Autumn Day in Kui Prefecture

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Name of poem
Traditional Chinese "秋日夔府詠懷奉寄鄭監李賓客一百韻"
Literal meaning "Autumn Day in Kui Prefecture, A Song Submitted to Supervisor Zheng and Advisor Li, in One Hundred Rhymes" (Alfreda Murck translation)
Name of author
Chinese 杜甫
Hanyu Pinyin Dù Fǔ
Wade–Giles Tu Fu (Tu⁴ Fu³)

"Autumn Day in Kui Prefecture" is a poem by 8th-century Chinese poet Du Fu (712 – 770). The full title of this poem is Autumn Day in Kui Prefecture, A Song Submitted to Supervisor Zheng and Advisor Li, in One Hundred Rhymes (according to title translation by Alfreda Murck). As a poem, "Autumn Day in Kui Prefecture" is an example of Tang poetry, which received considerable attention during the Song dynasty, in Song poetry, and later, even through modern times.

Literary source(s)[edit]

Du Fu's poem "Autumn Day in Kui Prefecture" can be found in scroll 230 of the Quantangshi.



Kuimen (夔門/夔门): the "Gateway of Kuizhou", Qutang Gorge (formerly Kui Gorge, or 夔峡, Kuixia), along the Yangzi River.
Map showing approximate location of Kuizhou, along the Yangzi River, during the Tang dynasty of China. "China" appears as "hina".

Kui Prefecture is also known as "Kuizhou Circuit" and "Kuizhou" (Chinese: 夔州; pinyin: Kuízhōu; Wade–Giles: K'uei-chou), or just "Kui": this politically-organized geographic entity was initially established in 619 CE, and was an important area from the beginning and through the end of the Tang dynasty of China, when it was alternatively part of several of the Circuits which made up Tang dynastic era large scale political structural organizations. Kui Prefecture was located in what is now eastern Chongqing. Part of the historic importance of Kuizhou is related to its location on the Yangzi River. Kuizhou (Kui Prefecture) was located in the Three Gorges area of the Yangzi River, a main transportation east-west corridor through China, which made use of the Yangzi River for transportation by water. Kui was also known for spectacular scenery, and being a location in which exiled poets wrote their laments: it has been considered part of the Xiaoxiang.


Kui Prefecture (Kuizhou) was an area typical of many areas which were part of the southern Tang Empire that experienced an increase in population and development as a result of the disasters beginning with and following the An Lushan rebellion (also known as the Anshi disturbances). Later, toward the end of the Tang Dynasty this area which was formerly a refuge became itself the center of military activity leading to the breakup of the Tang imperial dynasty and the development of the independent states of the Five Dynasties and Ten Kingdoms period. The Kuizhou area was held by the Han dynasty: during this time, it was known as "Baidi", or "White Emperor", in English, and later Chinese poetry has used this as a metonymn.

Xiaoxiang poetry[edit]

Imaginary tour through Xiao-xiang. Song dynasty painting.
Main article: Xiaoxiang poetry

Xiaoxiang poetry is one of the Classical Chinese poetry genres, one practiced for over a thousand years. It is a poetry of scenic wonders, a poetry of officials exiled for their views and beliefs, and a poetry of dissent against submitting to government control. Xiaoxiang poetry is geographically associated with the Xiaoxiang region, around and south of Dongting Lake, including Kuizhou. The Xiaoxiang genre of literature is often associated with similarly themed Chinese calligraphy and Chinese painting. Famous poets in this genre include Du Fu, and the main theme of this type of poetry is more-or-less that of the government official who has been exiled and sent to some peerlessly remote area, such as the Xiaoxiang.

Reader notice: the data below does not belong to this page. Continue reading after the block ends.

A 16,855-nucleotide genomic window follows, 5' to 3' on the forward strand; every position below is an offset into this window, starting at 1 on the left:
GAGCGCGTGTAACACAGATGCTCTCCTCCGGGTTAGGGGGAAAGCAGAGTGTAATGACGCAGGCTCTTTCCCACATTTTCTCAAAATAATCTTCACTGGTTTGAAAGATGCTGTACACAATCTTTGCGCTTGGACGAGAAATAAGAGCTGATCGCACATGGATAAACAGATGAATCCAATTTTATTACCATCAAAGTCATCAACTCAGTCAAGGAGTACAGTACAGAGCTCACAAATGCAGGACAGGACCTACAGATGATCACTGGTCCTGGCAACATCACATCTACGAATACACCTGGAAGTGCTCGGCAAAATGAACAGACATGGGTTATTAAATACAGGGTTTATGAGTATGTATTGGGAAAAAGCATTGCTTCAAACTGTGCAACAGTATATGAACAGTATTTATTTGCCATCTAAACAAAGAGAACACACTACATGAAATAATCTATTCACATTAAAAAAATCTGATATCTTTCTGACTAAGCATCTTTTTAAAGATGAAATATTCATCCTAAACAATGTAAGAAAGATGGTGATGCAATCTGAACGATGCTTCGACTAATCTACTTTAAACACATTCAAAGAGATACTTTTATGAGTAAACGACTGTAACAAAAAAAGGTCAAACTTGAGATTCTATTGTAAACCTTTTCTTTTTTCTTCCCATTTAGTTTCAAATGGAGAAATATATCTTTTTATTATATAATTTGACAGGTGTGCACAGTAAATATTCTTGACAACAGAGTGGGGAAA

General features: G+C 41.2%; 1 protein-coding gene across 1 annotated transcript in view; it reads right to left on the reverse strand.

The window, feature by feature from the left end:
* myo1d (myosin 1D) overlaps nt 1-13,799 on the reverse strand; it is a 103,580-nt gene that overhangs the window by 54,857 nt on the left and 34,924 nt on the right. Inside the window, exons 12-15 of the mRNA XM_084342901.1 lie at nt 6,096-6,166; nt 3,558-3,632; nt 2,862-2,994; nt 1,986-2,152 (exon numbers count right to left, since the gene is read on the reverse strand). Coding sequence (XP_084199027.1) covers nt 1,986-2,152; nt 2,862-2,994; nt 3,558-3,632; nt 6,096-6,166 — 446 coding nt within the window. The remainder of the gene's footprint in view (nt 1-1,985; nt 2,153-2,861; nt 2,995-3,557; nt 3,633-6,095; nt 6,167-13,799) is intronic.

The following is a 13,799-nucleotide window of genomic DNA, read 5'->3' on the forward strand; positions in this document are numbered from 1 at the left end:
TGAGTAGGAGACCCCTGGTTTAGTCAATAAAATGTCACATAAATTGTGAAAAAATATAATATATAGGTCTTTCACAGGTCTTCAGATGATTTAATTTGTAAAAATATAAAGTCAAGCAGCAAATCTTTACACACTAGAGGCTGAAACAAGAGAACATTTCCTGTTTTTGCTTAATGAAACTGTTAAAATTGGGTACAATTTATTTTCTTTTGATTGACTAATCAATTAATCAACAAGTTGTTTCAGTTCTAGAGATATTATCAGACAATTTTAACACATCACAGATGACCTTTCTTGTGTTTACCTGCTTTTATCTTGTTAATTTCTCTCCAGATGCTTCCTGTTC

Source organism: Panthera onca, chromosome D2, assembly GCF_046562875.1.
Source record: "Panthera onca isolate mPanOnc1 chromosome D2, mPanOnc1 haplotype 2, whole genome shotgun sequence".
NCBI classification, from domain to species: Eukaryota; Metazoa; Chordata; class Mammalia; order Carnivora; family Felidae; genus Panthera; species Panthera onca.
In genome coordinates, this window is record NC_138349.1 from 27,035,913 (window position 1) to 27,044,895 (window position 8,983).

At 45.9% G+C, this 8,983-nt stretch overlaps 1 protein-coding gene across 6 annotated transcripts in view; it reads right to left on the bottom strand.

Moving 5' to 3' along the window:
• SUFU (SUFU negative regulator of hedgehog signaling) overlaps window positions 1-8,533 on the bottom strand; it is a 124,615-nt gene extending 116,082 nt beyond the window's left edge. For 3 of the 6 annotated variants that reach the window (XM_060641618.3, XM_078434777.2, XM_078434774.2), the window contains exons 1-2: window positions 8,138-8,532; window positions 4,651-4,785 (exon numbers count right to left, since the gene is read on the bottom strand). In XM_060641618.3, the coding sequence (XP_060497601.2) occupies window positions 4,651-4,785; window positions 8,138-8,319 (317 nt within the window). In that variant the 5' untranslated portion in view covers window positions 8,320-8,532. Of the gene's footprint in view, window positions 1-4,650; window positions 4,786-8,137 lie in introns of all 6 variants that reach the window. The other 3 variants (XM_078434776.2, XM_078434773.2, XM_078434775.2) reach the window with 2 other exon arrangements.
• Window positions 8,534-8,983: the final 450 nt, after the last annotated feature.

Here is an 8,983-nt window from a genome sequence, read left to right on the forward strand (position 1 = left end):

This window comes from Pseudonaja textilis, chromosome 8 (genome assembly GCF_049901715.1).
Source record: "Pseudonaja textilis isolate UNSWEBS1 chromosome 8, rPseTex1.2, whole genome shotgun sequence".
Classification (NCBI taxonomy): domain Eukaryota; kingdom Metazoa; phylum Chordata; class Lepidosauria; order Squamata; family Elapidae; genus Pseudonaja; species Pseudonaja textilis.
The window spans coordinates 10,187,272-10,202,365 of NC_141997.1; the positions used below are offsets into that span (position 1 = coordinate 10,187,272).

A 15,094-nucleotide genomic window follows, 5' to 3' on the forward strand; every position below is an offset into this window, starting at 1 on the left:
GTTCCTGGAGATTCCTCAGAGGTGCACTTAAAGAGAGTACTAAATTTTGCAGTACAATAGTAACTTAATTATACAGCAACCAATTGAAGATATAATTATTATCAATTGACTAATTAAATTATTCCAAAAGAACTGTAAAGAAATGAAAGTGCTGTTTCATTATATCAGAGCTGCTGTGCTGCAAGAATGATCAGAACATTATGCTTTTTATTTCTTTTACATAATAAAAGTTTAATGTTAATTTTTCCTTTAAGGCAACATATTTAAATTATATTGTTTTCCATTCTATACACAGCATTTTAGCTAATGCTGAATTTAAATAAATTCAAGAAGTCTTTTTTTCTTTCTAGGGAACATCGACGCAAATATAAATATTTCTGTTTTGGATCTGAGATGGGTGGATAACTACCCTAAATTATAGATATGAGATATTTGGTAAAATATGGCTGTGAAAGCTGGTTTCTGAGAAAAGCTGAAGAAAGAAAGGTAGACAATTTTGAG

Du Fu[edit]

This is a Chinese name; the family name is Du (Tu).
Du Fu
Later portrait of Du Fu with a goatee, a mustache, and black headwear
There are no contemporaneous portraits of Du Fu; this is a later artist's impression.
Born 712
Died 770 (aged 57–58)
Occupation Poet

The author of "Autumn Day in Kui Prefecture" is Du Fu (Chinese: 杜甫; pinyin: Dù Fǔ; 712 – 770), one of the most prominent poets of the Tang poetry practitioners. Much or most of what is known of Du Fu's life comes from his poems. His paternal grandfather was Du Shenyan, a noted politician and poet during the reign of empress Wu. The An Lushan rebellion began in December 755, and was not completely suppressed for almost eight years, and ended the "golden age" of the Tang dynasty. It caused enormous disruption to Chinese society, and loss of millions of human population. Du Fu was displaced from his homeland in the north, and at one point ended up in Kuizhou, where he is presumed to have written "Autumn Day in Kui Prefecture".


"Autumn Day in Kui Prefecture" consists of 200 lines of 100 rhymed couplets (Murck, passim). It is called "one-hundred rhymes" because the rhyme is at the end of the couplet.

Song dynastic era follow-up[edit]

Further information: Song dynasty and Song poetry

During the Song dynasty Du Fu's "Autumn Day in Kui Prefecture" received particular attention, with the poem being subtly alluded to through rhyme-scheme referencing by Su Shi and his circle. This allowed him and others to express opinions about government and society, without suffering the consequences, as Su Shi did in the Crow Terrace Poetry Trial.


  • Murck, Alfreda (2000). Poetry and Painting in Song China: The Subtle Art of Dissent. Cambridge (Massachusetts) and London: Harvard University Asia Center for the Harvard-Yenching Institute. ISBN 0-674-00782-4

See also[edit]